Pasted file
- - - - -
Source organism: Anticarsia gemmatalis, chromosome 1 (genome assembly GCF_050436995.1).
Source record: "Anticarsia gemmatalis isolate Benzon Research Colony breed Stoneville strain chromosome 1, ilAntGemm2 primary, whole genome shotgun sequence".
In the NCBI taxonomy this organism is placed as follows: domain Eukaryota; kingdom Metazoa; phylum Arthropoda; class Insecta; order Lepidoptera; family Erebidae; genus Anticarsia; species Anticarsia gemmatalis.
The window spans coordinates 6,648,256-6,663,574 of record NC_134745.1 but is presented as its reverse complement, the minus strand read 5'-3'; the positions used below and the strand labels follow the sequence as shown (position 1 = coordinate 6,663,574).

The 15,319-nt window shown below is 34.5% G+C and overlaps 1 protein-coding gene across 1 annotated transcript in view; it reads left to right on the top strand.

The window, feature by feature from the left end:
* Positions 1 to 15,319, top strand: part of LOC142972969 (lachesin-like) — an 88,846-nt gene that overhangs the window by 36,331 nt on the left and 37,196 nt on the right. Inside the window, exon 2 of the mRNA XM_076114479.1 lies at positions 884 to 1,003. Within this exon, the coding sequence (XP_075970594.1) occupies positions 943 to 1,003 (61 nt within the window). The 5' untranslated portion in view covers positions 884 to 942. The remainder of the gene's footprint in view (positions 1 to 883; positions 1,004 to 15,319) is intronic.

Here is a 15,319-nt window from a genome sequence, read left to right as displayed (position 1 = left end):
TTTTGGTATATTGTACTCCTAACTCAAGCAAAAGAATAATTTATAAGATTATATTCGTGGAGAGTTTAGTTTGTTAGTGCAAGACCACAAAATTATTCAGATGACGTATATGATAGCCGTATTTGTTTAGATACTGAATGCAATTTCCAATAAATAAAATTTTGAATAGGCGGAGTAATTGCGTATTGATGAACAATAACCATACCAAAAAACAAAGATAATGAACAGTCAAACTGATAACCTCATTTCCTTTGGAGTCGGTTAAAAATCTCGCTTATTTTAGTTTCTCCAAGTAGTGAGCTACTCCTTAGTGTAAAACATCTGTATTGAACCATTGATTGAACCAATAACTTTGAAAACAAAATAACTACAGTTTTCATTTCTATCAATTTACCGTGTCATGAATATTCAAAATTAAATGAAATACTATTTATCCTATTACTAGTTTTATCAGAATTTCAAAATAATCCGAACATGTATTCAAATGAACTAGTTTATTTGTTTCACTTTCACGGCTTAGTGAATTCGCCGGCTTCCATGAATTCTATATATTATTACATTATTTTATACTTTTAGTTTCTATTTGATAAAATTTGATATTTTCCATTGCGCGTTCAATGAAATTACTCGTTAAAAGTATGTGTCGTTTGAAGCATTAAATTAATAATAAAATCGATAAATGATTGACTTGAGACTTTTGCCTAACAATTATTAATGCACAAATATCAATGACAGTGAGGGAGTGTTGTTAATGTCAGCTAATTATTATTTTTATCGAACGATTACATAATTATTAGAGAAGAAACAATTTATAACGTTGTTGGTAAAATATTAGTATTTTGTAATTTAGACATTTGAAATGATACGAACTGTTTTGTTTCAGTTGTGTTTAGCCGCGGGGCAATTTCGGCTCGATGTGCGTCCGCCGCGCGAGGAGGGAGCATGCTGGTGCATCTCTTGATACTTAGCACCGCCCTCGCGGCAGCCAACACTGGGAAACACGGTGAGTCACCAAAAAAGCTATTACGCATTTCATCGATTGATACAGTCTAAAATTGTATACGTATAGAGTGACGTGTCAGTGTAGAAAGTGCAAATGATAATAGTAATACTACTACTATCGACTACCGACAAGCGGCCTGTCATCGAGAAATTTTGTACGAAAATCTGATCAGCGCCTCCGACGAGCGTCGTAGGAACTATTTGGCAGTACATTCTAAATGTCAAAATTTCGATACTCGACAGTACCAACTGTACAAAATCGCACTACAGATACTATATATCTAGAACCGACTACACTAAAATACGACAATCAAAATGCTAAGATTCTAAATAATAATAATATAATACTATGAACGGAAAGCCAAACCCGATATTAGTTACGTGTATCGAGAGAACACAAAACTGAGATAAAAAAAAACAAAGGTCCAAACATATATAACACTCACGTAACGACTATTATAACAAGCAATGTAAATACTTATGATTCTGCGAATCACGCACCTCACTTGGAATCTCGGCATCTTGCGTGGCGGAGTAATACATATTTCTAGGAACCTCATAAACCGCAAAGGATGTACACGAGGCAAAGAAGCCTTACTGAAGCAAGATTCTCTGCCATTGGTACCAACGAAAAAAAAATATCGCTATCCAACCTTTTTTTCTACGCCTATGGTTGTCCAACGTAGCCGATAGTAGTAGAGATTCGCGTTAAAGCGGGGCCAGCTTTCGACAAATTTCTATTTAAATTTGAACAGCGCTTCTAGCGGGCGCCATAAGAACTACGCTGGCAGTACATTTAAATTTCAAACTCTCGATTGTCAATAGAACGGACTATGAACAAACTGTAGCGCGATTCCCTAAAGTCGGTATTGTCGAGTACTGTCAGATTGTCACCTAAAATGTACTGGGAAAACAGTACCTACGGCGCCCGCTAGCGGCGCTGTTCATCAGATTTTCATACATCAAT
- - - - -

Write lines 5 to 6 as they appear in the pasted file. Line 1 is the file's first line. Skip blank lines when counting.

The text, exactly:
The 15,319-nt window shown below is 34.5% G+C and overlaps 1 protein-coding gene across 1 annotated transcript in view; it reads left to right on the top strand.

The window, feature by feature from the left end: